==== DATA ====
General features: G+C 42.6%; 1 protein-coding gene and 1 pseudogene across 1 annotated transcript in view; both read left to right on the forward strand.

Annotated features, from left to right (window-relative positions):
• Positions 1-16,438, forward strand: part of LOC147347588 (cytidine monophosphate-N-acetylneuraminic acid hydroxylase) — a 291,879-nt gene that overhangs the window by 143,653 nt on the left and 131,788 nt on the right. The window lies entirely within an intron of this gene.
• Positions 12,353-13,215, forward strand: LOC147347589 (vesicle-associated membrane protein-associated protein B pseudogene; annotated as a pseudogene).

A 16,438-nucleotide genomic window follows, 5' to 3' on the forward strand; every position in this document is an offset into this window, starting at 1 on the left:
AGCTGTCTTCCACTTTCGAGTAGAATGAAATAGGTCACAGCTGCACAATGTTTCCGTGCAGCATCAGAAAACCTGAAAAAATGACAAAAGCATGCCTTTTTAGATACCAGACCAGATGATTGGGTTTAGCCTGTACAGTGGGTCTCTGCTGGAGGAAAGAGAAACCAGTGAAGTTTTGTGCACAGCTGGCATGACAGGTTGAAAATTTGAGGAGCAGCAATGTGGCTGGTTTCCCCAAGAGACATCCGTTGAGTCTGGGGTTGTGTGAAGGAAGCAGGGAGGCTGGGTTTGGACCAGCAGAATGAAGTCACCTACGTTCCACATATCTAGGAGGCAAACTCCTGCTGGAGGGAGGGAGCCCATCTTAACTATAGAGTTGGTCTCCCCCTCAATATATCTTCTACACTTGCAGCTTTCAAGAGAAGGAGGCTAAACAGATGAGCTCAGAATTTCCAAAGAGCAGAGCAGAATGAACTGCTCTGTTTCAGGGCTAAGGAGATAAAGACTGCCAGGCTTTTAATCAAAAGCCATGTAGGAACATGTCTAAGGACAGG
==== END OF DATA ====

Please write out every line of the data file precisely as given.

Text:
General features: G+C 42.6%; 1 protein-coding gene and 1 pseudogene across 1 annotated transcript in view; both read left to right on the forward strand.

Annotated features, from left to right (window-relative positions):
• Positions 1-16,438, forward strand: part of LOC147347588 (cytidine monophosphate-N-acetylneuraminic acid hydroxylase) — a 291,879-nt gene that overhangs the window by 143,653 nt on the left and 131,788 nt on the right. The window lies entirely within an intron of this gene.
• Positions 12,353-13,215, forward strand: LOC147347589 (vesicle-associated membrane protein-associated protein B pseudogene; annotated as a pseudogene).

A 16,438-nucleotide genomic window follows, 5' to 3' on the forward strand; every position in this document is an offset into this window, starting at 1 on the left:
AGCTGTCTTCCACTTTCGAGTAGAATGAAATAGGTCACAGCTGCACAATGTTTCCGTGCAGCATCAGAAAACCTGAAAAAATGACAAAAGCATGCCTTTTTAGATACCAGACCAGATGATTGGGTTTAGCCTGTACAGTGGGTCTCTGCTGGAGGAAAGAGAAACCAGTGAAGTTTTGTGCACAGCTGGCATGACAGGTTGAAAATTTGAGGAGCAGCAATGTGGCTGGTTTCCCCAAGAGACATCCGTTGAGTCTGGGGTTGTGTGAAGGAAGCAGGGAGGCTGGGTTTGGACCAGCAGAATGAAGTCACCTACGTTCCACATATCTAGGAGGCAAACTCCTGCTGGAGGGAGGGAGCCCATCTTAACTATAGAGTTGGTCTCCCCCTCAATATATCTTCTACACTTGCAGCTTTCAAGAGAAGGAGGCTAAACAGATGAGCTCAGAATTTCCAAAGAGCAGAGCAGAATGAACTGCTCTGTTTCAGGGCTAAGGAGATAAAGACTGCCAGGCTTTTAATCAAAAGCCATGTAGGAACATGTCTAAGGACAGG